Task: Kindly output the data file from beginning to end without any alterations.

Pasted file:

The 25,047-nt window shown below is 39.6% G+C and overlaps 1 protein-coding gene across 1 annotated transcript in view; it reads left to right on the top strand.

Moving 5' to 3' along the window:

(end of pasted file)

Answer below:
The 25,047-nt window shown below is 39.6% G+C and overlaps 1 protein-coding gene across 1 annotated transcript in view; it reads left to right on the top strand.

Moving 5' to 3' along the window: